first performances of the play by Miss
Roberts, and In fact her first appearance
In any Ibsen drama. Messrs. Melbourne
MacDowell, Lucius Henderson and Wil
liam Yeranoe will all have important
parts In this production.
Ths engsgement will end on Saturday
nlgbt with a revival of "Maria of the
Lowlands," the Spanish romance by
Angel Gulmera, which made such a hit
here during Mlas Roberts' last visit
The acenlo effects of this play are par
ticularly striking.
"The Billionaire" at the Columbia.
Klaw at Erlanger will present their
great musical organisation, headed by
Thomaa Q. Seabrooke, In Harry B. Smith
and Oustav Kerker's spectacular musical
comedy, 'The Billionaire," for the flrst
tlms in this city at the Columbia theatre
next Thursday night and Friday after
noon. The company numbers 100 promi
nent people of exceptional talent, and
Klaw Erlanger promise that this will
be the greatest and most extensively
staged musics) comedy production ever
seen In thla country. The book tells a
moat Interesting comic story, relating to
the humorous sdventurSs of John Doe,
an American billionaire, .played by
C nPEju . CRRH&
ttA little Outcast
Thomaa Q. Seabrooke, who believes It a
disgrace to die rich, and who, therefore,
leads a strenuous life In his endeavor
to get rid of his money. It to in two
acts, the first being located at Nice dur
ing the carnival time, in which all the
brilliancy of this famoua festival to rep
resented in .beautiful scenery and .gor
geous costuming. The second act pre
sents a full-fledged theatre ou the
stage. It Is designed as a aatlrs on the
fads and peculiarities of present day
theatrical audiences, and among the
types shown is the familiar fat man.
who Insists on going out frequently,
despite the indignation of his neighbors
on whose toes he treads and whose ap
parel he disarranges The young woman
with the towering hat, decked With nod
ding plumes. Is likewise in evidence, and
the desperation of the man who slta be
hind her, Is truthfully portrayed. The
entire cast Is a notabls one. The most
Important roles are played by Diamond
Donner. Josle Intropldl, Helen Dexter,
Lois Swell, Vesta Stanton, Helen Car
penter. Ethel Intropldl. Bessie Klnsella.
Pauline Harrlce, Harry Macdonough.
Tony Hart. Walter Perclval. A. Seymour
Brown, Frederic Scott. John Steppllng,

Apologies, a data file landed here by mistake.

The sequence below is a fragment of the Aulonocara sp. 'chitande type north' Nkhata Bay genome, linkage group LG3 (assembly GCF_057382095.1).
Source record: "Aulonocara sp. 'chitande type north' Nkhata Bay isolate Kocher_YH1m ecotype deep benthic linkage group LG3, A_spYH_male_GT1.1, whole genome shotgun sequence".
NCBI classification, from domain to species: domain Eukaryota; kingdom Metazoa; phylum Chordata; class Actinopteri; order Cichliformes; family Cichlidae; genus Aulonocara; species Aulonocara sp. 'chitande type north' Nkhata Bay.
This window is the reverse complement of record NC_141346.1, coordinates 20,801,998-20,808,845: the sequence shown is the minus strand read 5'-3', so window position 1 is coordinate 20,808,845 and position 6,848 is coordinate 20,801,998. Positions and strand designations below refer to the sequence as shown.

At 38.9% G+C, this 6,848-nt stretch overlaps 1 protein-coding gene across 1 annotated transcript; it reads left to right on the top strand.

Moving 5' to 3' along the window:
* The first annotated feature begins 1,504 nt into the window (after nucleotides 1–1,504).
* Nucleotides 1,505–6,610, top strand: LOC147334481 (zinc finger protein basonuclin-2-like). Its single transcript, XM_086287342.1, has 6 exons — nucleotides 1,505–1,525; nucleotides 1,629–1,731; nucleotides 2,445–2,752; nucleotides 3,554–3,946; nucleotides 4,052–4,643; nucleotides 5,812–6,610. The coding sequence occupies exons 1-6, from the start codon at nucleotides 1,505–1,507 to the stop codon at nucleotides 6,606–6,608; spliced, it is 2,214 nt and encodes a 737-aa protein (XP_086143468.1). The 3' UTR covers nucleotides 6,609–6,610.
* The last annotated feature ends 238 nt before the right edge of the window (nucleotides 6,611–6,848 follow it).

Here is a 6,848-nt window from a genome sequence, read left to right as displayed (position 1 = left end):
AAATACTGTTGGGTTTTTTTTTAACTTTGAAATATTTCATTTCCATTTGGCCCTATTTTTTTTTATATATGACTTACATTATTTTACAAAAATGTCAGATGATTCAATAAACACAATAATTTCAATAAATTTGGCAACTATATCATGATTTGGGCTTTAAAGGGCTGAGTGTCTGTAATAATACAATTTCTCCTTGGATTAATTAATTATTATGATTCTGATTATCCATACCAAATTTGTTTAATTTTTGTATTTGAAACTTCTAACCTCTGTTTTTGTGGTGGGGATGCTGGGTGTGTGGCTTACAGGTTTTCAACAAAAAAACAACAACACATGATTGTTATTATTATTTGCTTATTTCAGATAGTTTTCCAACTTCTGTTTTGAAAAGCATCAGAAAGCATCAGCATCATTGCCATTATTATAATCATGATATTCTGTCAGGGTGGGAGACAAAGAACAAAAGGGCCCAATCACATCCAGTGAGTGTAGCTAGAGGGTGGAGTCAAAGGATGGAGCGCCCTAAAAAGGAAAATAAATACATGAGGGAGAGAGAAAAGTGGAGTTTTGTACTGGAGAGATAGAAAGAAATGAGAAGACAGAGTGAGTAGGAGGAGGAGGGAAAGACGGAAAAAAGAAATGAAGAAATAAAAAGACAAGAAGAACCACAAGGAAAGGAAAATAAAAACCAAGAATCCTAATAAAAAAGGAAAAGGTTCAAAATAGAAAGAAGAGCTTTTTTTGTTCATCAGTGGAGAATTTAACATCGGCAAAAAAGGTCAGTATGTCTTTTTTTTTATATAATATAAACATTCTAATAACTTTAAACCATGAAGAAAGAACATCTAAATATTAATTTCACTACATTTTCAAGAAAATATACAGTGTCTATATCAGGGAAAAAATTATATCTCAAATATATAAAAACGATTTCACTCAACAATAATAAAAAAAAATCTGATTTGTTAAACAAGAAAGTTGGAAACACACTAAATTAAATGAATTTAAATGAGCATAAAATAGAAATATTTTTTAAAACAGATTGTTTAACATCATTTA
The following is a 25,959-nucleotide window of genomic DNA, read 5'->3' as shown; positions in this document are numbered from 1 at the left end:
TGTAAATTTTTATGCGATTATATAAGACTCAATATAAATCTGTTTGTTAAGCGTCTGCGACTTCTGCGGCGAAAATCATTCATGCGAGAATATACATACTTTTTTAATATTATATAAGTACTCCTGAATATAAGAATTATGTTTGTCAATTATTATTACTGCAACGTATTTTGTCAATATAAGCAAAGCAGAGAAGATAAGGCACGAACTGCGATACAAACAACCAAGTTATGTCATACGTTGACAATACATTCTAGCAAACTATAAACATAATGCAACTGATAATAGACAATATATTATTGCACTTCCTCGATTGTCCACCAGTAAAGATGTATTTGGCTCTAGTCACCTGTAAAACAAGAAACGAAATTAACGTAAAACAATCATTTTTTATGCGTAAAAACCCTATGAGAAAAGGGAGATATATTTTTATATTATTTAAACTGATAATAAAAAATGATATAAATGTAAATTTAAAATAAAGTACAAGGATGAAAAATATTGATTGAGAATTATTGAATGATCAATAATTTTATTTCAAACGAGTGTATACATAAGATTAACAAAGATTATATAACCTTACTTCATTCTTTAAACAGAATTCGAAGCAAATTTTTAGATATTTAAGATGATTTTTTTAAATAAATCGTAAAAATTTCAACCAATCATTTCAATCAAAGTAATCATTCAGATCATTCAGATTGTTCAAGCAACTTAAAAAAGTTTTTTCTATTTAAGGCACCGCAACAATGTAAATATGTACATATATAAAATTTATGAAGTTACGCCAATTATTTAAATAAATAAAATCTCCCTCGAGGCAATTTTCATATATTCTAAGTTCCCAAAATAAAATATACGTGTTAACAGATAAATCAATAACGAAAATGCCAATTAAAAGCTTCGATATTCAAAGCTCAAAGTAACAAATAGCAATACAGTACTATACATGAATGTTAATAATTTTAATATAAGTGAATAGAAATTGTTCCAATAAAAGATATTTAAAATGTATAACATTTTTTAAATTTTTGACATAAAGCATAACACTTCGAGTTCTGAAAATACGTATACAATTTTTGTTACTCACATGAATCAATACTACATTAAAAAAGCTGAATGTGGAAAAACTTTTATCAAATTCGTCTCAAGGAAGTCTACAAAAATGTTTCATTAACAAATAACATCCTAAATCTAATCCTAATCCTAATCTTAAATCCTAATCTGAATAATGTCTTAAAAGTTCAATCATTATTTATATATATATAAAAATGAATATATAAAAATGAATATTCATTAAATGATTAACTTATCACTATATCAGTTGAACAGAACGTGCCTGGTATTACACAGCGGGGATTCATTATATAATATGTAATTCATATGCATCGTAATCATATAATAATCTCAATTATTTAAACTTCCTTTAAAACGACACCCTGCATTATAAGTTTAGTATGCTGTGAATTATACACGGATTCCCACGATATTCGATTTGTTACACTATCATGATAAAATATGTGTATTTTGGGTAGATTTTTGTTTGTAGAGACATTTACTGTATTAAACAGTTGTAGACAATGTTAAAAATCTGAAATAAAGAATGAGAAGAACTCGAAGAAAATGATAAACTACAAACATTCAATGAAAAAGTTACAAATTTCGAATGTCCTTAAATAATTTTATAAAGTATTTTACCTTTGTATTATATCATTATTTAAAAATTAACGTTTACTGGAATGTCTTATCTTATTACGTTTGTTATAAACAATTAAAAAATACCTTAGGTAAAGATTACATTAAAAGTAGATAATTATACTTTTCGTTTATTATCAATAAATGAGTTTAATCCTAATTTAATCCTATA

Charlea Halton. Jamea Grant and Abra
ham Frledland.
The sale of seats will open next Tues
day morning at 10 o'clock In ths lobby
of the Marquam Grand theatre. Out of
town orders will be attended In the order
received when accompanied by check.
Grand's Great Offering.
The people of Portland would be hard
to please If ths Grand's new bill, which
commencea Monday, Dec. II, failed to
give complete satisfaction. The new
program furnlahea two features that
will alone draw the largest audiences
that have ever visited a house
In this city. The first la the Rip
ley Sisters, spectacular radium dan
cers, The Cliffords In L'Aveleuse
de Sabre, the most sensational act of the
twentieth century. The Martels, the bi
cycle geniuses, natives of Portland, pro
vide alao a feature act that explains
their fame In every part of the civilised
world, provide an abaorblng thrill In a
turn new to America. Following these
splendid forms of novel entertainment
are O'Brien and West, who do. a con
versational turn with up-to-date rapid
firs parodies. Bergsr Brothers are
scarcely less In Importance In their
acrobatlo turn that mokes the flesh
creep; Wills and Collins present a more
than ustmiiy laughable playlet, and
Smith and Cheater offer fine operatlo
selections rendered In full costume. Mr.
Alf Bonner sings a new pictured melody,
"Down at the Baby Store," wth unusu
ally beautiful and touching ploturea.
Four vary strong stories are told by the
grandlacope, the most realistic being
that of a highwayman who holda up
and robe a woman, and who Is seised by
an angry mob of lynchers and burned at
the stake.
w 't.
The Arcade Offers a Great Bill.
For the week beginning with the Mon
day matinee at 2: IS o'clock, the Arcade
theater management has assembled a
galaxy of vaudeville stars that will keep
any otAer vaudeville bouse In the line
of strenuous sxertlon to keep up. Head
ing the bill will be three tiny tots, the
Rennee babies, whose ages are respect
ively t, 4 snd 6, who, assisted by their
parents, will pressnt a singing character
change act entitled "The Youngest
Rough Riders In the World."
Banjo playing such as the old planta
tions of the south never heard will be
presented by Rollins and Wilson.
A novelty bag-punching act which haa
reached some .degree of fame will be
offered by Aumann, an expert In this
line, who Is making his first appearance
In Portland.
The comedy sketch, without which no
program la complete, and upon which
every play must depend for much of its
mirth and melody, wtll be presented on
the new bill by Dell and Monitor, two
performers who are guaranteed to rr
ale a continual atream of laughter.
itenevieve Ardeu is a very swear
singer of Illustrated songs.
The American Bioscope will present